I tried to tell the alarmists that it wouldn't cost very much more than a C7. No more that than the C7 cost over the C6 anyway. And that it wouldn't take Bugatti shop rates to do stuff either. Some people just have to freak out over the unknown. But hey, Chevy's not stupid. It doesn't take Einstein to figure out that if they wanted to go after Ferrari's market share in high end exotics they would have. They probably burn almost a full years output of an 812 for instance, just testing.
I have the exhaust cutouts ( butterfly electric) on my C7, is there going to be any room for these on the C8? I make Harley riders jump after they rev theirs. It is really loud and I like that. Thanks for your time, Craig
I'm sure someone will come up with something like this for the C8 but with that said, the exhaust is much shorter so it might be harder to do.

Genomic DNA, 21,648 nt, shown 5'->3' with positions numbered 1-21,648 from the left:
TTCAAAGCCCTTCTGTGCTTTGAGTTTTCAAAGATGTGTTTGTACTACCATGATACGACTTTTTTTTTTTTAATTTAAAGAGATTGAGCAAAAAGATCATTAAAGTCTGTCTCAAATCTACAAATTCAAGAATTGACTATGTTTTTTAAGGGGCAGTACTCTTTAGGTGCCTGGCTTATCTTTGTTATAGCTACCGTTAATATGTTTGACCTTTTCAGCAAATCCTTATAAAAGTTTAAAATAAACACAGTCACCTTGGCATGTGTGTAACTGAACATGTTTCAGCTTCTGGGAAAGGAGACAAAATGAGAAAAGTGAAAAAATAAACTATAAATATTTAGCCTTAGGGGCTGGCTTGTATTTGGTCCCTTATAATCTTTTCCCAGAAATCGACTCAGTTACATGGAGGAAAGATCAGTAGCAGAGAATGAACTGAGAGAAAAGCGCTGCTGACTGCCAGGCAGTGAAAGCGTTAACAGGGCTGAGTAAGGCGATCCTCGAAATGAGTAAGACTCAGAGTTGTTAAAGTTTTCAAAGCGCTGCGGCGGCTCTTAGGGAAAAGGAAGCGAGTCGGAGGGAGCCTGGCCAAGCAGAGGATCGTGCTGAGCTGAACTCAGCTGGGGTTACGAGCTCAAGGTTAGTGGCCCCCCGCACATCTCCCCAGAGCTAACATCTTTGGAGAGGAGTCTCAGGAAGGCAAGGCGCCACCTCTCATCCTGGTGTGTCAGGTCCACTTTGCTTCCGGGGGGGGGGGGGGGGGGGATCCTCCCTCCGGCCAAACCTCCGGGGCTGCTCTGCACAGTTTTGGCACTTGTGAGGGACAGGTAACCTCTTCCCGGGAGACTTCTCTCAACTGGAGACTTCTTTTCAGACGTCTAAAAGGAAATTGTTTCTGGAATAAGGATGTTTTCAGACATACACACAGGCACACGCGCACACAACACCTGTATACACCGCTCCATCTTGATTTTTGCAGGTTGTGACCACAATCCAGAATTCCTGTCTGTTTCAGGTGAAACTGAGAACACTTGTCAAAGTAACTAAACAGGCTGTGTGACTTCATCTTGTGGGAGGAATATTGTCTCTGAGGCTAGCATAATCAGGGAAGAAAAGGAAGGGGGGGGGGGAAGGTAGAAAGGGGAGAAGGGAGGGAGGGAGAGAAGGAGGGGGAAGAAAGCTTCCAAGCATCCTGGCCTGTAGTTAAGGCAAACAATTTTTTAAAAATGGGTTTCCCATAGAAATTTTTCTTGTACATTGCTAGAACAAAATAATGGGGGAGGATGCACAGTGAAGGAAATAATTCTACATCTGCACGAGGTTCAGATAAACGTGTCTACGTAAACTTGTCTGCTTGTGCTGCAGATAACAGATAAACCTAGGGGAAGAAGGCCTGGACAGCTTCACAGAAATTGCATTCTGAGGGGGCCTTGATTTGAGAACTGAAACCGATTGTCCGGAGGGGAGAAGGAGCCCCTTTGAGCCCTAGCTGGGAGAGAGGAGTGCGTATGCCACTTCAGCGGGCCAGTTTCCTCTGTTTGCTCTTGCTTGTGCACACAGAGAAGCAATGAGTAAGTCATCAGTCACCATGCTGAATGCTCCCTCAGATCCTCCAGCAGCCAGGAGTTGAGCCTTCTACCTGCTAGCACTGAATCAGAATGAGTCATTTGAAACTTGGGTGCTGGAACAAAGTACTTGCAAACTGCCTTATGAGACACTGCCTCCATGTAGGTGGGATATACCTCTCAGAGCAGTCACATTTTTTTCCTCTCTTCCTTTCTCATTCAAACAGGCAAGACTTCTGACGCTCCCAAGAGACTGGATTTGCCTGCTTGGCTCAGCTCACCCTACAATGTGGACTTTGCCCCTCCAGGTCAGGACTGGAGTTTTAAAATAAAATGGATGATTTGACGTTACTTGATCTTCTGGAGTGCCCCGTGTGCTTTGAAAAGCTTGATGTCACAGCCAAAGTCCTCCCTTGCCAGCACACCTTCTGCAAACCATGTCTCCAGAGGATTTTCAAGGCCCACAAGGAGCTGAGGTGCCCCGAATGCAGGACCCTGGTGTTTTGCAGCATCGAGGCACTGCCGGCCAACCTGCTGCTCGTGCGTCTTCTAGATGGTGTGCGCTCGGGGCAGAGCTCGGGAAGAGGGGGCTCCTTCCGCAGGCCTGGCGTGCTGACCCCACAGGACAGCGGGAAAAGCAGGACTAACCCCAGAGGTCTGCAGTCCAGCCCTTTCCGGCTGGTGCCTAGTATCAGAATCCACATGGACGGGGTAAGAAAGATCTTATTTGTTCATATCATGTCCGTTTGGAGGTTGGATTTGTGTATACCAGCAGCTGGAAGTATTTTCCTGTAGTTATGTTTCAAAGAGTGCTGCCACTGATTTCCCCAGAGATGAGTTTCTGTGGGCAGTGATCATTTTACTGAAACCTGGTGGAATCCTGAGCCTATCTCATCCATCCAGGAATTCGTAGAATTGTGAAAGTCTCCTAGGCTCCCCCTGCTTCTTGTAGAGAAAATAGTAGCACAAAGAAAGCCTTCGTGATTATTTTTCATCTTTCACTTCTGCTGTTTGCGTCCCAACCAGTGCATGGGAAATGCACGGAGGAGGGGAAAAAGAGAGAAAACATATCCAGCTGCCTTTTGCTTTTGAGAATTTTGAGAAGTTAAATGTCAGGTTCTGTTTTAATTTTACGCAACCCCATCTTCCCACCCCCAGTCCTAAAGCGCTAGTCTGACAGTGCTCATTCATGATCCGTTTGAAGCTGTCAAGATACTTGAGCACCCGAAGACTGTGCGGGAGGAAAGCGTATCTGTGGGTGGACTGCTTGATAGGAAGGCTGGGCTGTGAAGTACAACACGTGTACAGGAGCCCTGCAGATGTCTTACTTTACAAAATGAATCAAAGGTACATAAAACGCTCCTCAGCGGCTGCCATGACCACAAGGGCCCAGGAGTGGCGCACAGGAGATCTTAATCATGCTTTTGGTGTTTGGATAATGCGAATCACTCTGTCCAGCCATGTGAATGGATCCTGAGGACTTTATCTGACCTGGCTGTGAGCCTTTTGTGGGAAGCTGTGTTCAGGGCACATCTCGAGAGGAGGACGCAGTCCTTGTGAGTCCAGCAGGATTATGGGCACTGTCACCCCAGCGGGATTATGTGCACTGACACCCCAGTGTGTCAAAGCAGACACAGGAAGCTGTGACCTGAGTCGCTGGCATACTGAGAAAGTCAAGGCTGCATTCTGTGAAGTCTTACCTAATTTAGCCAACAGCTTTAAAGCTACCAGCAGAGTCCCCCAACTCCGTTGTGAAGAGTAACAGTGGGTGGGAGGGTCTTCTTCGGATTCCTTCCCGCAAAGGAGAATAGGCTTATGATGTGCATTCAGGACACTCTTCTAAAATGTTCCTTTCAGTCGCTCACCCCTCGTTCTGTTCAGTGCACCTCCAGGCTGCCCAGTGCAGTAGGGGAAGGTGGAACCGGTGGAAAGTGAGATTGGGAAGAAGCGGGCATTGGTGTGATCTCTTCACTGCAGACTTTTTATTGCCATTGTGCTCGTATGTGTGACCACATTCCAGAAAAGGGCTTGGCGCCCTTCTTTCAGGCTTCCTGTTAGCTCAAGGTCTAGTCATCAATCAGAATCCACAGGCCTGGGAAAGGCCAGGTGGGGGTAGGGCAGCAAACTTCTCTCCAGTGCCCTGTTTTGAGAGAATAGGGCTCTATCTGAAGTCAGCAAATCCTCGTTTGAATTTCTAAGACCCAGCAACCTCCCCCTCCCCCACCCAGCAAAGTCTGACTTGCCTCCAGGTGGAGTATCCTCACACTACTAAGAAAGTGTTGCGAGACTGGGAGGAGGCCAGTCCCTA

Everything mechanical is susceptible to failure. Eventually water pumps, hoses and power steering pumps leak. Belts give out. Sensors fail. Manifolds need to be tightened. A/C systems leak. Modules fail. Engines and transmissions develop oil leaks. Connectors get corroded. The worst thing that engineers can do is locate an engine in the center of the car to create unnecessarily complex and difficult repair and maintenance problems. Turning 2 hour jobs into 2 day jobs is not a good idea... Probably have to drop an engine out to change a water pump gasket for instance. And people will care about that - even if they have a warranty. Ordinary independent garages may not be able to work on these things. If every little thing that goes wrong with these cars requires an overly difficult and complex procedure to fix them (drop the engine again), dealerships will be overwhelmed with the backload. Owners will get pissed off waiting a week or a month to get even simple problems fixed because they'll be waiting behind the other 4 C8 Corvettes that need their engine dropped out to fix simple stuff. A hard to service mid-engine car design is just that - can't mislead me with marketing and hype. Plus the C8 will not perform any better than a C7 on the street - even if driven enthusiastically. Only driving the two on a professional high speed race track might (?) reveal any possible difference. A slightly better driver in either one of the cars would make all the difference. The "happy" articles we see just because a car is "new and different" remind me of the hype that preceded the C4 in 1983 - which objectively turned out to be quite a dog.